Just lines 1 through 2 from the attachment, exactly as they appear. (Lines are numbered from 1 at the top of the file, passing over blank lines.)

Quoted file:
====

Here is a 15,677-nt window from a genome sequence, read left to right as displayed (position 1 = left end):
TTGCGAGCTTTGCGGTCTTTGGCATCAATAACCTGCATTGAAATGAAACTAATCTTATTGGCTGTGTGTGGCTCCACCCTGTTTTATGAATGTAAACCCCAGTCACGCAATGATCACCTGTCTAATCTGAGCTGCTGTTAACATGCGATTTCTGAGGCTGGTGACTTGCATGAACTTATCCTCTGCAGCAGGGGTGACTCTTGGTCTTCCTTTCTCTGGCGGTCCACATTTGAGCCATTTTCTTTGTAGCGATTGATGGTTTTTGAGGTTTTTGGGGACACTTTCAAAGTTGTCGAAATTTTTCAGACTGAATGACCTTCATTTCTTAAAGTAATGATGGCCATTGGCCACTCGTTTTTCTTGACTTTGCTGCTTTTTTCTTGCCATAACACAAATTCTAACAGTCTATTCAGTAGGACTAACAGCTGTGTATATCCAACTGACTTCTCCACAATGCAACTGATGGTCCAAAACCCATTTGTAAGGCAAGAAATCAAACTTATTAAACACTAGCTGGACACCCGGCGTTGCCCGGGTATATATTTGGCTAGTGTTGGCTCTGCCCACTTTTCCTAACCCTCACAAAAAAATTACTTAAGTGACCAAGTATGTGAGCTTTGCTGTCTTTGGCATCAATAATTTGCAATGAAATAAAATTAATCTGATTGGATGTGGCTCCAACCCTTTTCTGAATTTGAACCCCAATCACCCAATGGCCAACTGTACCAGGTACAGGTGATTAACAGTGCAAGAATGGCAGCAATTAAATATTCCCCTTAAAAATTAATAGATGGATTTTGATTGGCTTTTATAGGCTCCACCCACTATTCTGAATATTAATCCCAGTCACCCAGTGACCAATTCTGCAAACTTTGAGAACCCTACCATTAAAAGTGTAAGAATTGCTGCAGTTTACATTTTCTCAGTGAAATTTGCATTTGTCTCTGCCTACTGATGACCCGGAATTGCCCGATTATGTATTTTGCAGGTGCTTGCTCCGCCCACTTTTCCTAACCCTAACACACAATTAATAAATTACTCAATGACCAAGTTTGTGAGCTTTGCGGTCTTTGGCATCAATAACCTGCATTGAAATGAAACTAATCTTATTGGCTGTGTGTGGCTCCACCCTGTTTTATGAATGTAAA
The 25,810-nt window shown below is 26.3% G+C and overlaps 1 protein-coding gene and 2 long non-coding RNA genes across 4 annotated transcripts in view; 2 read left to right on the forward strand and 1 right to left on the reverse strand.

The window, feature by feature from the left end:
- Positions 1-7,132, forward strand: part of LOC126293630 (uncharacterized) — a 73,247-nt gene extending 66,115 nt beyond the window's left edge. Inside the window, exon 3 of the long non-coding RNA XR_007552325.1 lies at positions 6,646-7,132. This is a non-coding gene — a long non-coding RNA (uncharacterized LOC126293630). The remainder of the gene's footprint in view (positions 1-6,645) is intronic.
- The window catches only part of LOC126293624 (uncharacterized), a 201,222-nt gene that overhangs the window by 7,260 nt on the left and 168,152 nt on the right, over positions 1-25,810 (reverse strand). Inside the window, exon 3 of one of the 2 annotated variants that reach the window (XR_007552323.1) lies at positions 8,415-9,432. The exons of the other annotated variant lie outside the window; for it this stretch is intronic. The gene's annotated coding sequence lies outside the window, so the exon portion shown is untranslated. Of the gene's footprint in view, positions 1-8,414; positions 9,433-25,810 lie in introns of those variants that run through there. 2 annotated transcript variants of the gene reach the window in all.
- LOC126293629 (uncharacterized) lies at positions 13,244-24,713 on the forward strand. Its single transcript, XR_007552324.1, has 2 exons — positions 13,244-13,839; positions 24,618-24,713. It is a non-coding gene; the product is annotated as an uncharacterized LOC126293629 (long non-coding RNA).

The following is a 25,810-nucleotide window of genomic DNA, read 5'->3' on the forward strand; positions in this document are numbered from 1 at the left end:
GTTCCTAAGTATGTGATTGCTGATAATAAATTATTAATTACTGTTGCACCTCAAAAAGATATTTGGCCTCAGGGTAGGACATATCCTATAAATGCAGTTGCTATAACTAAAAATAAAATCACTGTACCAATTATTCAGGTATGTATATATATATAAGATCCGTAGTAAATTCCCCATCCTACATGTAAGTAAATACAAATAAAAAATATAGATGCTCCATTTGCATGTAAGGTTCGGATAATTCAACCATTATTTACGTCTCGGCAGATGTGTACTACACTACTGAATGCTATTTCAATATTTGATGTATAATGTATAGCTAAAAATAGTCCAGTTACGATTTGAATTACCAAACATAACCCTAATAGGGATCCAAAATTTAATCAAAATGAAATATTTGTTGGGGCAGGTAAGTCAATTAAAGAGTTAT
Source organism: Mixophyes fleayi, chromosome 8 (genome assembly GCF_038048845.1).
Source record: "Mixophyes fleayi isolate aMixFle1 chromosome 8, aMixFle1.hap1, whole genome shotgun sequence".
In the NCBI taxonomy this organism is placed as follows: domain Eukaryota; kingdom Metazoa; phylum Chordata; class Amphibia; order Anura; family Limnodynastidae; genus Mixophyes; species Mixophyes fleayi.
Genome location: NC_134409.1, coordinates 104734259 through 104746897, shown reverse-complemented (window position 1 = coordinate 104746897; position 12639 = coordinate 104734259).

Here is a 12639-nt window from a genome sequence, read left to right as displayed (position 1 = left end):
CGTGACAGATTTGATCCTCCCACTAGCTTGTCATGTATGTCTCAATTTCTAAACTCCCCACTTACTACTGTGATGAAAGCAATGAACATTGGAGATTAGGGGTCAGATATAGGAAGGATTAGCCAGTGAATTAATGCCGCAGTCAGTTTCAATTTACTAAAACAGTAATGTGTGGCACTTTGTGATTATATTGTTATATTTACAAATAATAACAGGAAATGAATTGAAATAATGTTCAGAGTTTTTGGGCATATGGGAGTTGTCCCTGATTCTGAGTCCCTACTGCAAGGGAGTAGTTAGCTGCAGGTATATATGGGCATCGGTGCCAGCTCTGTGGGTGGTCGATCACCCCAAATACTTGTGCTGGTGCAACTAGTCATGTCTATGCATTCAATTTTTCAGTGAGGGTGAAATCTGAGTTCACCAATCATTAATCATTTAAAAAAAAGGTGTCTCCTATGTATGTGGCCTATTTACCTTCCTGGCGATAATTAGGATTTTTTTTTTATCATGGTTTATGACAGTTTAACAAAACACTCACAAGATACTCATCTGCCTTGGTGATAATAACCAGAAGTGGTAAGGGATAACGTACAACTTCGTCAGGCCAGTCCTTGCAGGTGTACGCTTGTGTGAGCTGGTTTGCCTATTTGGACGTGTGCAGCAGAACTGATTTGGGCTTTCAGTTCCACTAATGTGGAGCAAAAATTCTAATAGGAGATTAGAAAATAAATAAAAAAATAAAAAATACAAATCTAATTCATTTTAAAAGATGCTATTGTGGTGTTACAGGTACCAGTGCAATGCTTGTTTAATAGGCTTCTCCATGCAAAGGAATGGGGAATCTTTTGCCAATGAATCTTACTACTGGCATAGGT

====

Here is a 15,677-nt window from a genome sequence, read left to right as displayed (position 1 = left end):
TTGCGAGCTTTGCGGTCTTTGGCATCAATAACCTGCATTGAAATGAAACTAATCTTATTGGCTGTGTGTGGCTCCACCCTGTTTTATGAATGTAAACCCCAGTCACGCAATGATCACCTGTCTAATCTGAGCTGCTGTTAACATGCGATTTCTGAGGCTGGTGACTTGCATGAACTTATCCTCTGCAGCAGGGGTGACTCTTGGTCTTCCTTTCTCTGGCGGTCCACATTTGAGCCATTTTCTTTGTAGCGATTGATGGTTTTTGAGGTTTTTGGGGACACTTTCAAAGTTGTCGAAATTTTTCAGACTGAATGACCTTCATTTCTTAAAGTAATGATGGCCATTGGCCACTCGTTTTTCTTGACTTTGCTGCTTTTTTCTTGCCATAACACAAATTCTAACAGTCTATTCAGTAGGACTAACAGCTGTGTATATCCAACTGACTTCTCCACAATGCAACTGATGGTCCAAAACCCATTTGTAAGGCAAGAAATCAAACTTATTAAACACTAGCTGGACACCCGGCGTTGCCCGGGTATATATTTGGCTAGTGTTGGCTCTGCCCACTTTTCCTAACCCTCACAAAAAAATTACTTAAGTGACCAAGTATGTGAGCTTTGCTGTCTTTGGCATCAATAATTTGCAATGAAATAAAATTAATCTGATTGGATGTGGCTCCAACCCTTTTCTGAATTTGAACCCCAATCACCCAATGGCCAACTGTACCAGGTACAGGTGATTAACAGTGCAAGAATGGCAGCAATTAAATATTCCCCTTAAAAATTAATAGATGGATTTTGATTGGCTTTTATAGGCTCCACCCACTATTCTGAATATTAATCCCAGTCACCCAGTGACCAATTCTGCAAACTTTGAGAACCCTACCATTAAAAGTGTAAGAATTGCTGCAGTTTACATTTTCTCAGTGAAATTTGCATTTGTCTCTGCCTACTGATGACCCGGAATTGCCCGATTATGTATTTTGCAGGTGCTTGCTCCGCCCACTTTTCCTAACCCTAACACACAATTAATAAATTACTCAATGACCAAGTTTGTGAGCTTTGCGGTCTTTGGCATCAATAACCTGCATTGAAATGAAACTAATCTTATTGGCTGTGTGTGGCTCCACCCTGTTTTATGAATGTAAA